In the business plan draft I'm working on I've also included a fiscal sponsor fee in the budget and refer to it in the plan to allow the film's supporters to either make tax deductible donations or investments. I will have the final draft of the plan reviewed by experienced advisers, but feedback from this blog's readers will be helpful. Has anyone else used a similar hybrid plan to raise funds and, if so, what were the results?
you can't solict donations for a profit making enterprise. There's no way for the donor to take a tax deduction and that ends a lot of them.
my name is jd and i am an american living in budapest hungary – i recently bought a canon legria/vixia hfs100 to make mini-documentaries or a political nature. You can see my progress in learning the little camera at http://vimeo.com/redjade
there are many many ideas i have for such mini-docus, but step by step i will get there :-)
Just did a show of original music bookended by a Gesualdo piece and a Rahsaan Roland Kirk tune in South Pasadena. Have done a bit of soundtrack music for a couple of documentaries and I really enjoyed it. Someone told me to check this site out so here I is.
I am a 'creative' from India with a quest for learning and acquiring knowledge about creative expression and zeal to contribute to the art of STORY.TELLING, by utilizing my skills and expertise to the fullest.
I'm a passionately social artist and documentary filmmaker that believes the best way to make a difference is to go out of our "established" ways of seeing and experiencing the world. I agree with Wade Davis that story telling and content that offer broader perspectives can create a difference. History has not been written, we make history with the choices and the stories we choose to tell. I'm the product of TED and Herzog, to me, if you have lived the world in a way, you would try to try to tell our story. I worked for TV and entertainment for more than 10 years, and I'm refusing my self to continue to produce garbage and meaningless programming.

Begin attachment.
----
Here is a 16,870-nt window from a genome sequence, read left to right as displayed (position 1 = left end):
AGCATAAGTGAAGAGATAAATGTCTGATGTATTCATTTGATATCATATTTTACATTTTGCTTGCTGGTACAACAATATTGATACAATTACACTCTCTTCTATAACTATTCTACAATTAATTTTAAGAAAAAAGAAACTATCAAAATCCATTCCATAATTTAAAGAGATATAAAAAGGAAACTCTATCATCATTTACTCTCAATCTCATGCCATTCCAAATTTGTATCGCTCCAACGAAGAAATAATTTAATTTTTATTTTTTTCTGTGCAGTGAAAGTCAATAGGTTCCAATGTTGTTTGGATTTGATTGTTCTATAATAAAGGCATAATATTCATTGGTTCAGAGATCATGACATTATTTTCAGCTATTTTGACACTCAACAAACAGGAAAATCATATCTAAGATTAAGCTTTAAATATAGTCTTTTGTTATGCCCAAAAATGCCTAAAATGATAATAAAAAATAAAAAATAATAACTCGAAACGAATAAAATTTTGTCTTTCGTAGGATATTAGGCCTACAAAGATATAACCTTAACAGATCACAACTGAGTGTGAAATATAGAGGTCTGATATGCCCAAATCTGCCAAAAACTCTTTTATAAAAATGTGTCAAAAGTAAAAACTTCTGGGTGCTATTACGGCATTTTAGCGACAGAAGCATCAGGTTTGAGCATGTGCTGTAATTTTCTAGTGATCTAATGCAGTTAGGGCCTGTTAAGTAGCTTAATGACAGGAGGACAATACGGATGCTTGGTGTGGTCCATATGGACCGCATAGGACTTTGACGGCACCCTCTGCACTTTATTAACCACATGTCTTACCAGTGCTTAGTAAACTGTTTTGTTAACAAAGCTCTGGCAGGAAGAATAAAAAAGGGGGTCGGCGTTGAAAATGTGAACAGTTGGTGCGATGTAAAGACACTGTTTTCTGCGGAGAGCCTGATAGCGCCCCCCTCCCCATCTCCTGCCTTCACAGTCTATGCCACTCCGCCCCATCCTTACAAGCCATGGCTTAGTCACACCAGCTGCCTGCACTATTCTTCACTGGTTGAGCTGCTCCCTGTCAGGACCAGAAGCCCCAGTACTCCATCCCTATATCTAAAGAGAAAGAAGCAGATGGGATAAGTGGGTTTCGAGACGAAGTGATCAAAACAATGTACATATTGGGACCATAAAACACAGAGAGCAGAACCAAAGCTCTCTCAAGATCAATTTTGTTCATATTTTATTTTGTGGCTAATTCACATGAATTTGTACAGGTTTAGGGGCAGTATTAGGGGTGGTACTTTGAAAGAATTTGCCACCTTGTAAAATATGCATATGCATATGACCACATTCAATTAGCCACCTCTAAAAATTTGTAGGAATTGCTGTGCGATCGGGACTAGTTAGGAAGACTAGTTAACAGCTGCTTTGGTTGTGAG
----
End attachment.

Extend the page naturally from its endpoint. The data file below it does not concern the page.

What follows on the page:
Greetings from Helsinki, I'm a California-born photographer based in Helsinki. Tomorrow I'll begin a 3-country journey that will land me at The Lemesos International Documentary Film Festival in Cyprus. There, a project I'm producing based in New York, entitled THE MUSIC NEVER DIES
has been chosen to be a part of Docs Talk Cyprus, a 2-day pitch forum held within the festival. I'm three planes away, but am definitely looking forward to the project getting to take some meetings – we're now pulling for a co-production as we are ~40% funded with a budget of ~$250k.
JD, Rich, Yogesh, Ana and Jason, a warm welcome to you all. You're coming here so fast and furious it's hard to keep up with the greetings.
In reply to yogesh 's post on Wed 28 Jul 2010 :
What Doug said. Hey Yogesh, be sure to fill in your profile with your full name – D-Worders like to know who they're talking to.
A little about me:
Iâ€™ve been making documentaries in Los Angeles for the last 13 years â€“ mainly films about a dying breed of old Hollywood art directors and cinematographers who I find inspiring as people as well as artists.
Some of my credits include, â€œSomethingâ€™s Gonna Live,â€ which world premiered at the 2009 AFI FEST and is a follow-up to my first documentary, â€œThe Man on Lincolnâ€™s Nose" (2001 Oscar-nominated, Short Subject). Currently, Iâ€™m in post-production on a new film that will complete the trilogy of docs on old-Hollywood filmmakers.
Ross McElwee and Abbas Kiarostami are some of my cinema heroes. One of my favorite quotes from Kiarostami is something along the lines of: â€œTry to make your documentary like a fiction film, and your fiction film like a documentary."
Thanks to everyone who helps maintain this wonderful website. I look forward to meeting new folks on The D-Word!